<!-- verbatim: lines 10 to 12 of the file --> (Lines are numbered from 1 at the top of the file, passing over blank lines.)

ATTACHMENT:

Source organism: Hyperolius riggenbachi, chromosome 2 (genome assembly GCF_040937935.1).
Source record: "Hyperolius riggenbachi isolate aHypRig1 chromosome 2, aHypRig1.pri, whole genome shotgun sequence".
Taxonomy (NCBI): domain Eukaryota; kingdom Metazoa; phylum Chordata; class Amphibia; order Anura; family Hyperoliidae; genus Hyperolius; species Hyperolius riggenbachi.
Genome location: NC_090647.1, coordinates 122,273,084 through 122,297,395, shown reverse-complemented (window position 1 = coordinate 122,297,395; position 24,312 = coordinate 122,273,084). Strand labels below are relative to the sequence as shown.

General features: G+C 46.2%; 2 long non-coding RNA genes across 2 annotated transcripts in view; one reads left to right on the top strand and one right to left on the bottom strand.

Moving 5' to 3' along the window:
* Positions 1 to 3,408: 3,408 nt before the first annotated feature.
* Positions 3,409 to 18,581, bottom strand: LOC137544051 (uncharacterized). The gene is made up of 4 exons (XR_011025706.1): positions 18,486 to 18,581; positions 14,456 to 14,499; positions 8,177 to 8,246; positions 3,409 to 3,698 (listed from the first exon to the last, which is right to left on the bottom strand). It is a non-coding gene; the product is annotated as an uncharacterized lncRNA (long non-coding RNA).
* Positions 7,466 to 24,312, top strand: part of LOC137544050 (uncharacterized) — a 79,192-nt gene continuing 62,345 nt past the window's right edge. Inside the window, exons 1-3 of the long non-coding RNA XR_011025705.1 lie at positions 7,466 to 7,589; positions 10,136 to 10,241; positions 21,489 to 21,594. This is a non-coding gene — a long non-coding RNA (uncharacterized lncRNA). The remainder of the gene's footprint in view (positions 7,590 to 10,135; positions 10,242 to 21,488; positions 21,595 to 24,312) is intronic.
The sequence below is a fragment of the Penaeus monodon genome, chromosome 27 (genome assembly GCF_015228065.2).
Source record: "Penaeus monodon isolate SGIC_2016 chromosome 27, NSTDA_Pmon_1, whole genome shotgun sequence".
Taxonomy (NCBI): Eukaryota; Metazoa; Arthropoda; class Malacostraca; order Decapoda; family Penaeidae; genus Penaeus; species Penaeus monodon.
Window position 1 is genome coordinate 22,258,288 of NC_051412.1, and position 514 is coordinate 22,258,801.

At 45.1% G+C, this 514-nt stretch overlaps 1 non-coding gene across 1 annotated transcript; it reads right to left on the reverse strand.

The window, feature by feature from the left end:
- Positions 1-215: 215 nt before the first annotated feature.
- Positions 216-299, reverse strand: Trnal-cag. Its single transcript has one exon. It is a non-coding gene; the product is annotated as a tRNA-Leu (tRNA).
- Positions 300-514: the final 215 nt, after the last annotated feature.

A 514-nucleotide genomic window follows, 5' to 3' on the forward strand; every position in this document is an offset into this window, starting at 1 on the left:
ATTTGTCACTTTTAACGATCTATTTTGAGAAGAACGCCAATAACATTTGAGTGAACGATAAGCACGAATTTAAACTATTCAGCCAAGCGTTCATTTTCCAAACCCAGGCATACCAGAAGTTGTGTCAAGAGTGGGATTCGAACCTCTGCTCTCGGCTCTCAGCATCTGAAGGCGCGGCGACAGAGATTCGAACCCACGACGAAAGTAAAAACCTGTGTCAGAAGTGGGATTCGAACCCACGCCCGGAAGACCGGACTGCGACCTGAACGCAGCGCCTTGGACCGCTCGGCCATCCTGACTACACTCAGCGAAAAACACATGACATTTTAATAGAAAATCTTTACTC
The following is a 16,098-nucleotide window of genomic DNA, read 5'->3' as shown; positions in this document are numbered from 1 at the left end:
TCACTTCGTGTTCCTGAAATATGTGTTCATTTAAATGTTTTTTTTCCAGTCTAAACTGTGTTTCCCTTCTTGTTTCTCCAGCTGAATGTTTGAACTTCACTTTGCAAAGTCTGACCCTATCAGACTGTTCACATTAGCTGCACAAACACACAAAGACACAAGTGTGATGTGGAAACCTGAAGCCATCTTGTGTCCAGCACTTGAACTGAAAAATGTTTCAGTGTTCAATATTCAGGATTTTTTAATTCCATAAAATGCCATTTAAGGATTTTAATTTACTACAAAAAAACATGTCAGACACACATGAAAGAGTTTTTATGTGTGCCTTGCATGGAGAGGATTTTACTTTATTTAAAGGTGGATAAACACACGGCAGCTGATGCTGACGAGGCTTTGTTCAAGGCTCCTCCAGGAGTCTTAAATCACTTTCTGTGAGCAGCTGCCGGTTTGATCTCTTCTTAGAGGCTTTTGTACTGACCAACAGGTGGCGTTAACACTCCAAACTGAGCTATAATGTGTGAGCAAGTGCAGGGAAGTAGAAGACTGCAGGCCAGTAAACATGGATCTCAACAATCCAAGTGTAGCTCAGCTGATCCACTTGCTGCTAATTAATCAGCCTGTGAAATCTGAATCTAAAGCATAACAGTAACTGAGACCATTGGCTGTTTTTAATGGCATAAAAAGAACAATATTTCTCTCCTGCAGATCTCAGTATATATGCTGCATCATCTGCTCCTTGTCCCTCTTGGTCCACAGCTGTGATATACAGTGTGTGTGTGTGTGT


The sequence below is a fragment of the Penaeus monodon genome, chromosome 27 (genome assembly GCF_015228065.2).
Source record: "Penaeus monodon isolate SGIC_2016 chromosome 27, NSTDA_Pmon_1, whole genome shotgun sequence".
Taxonomy (NCBI): Eukaryota; Metazoa; Arthropoda; class Malacostraca; order Decapoda; family Penaeidae; genus Penaeus; species Penaeus monodon.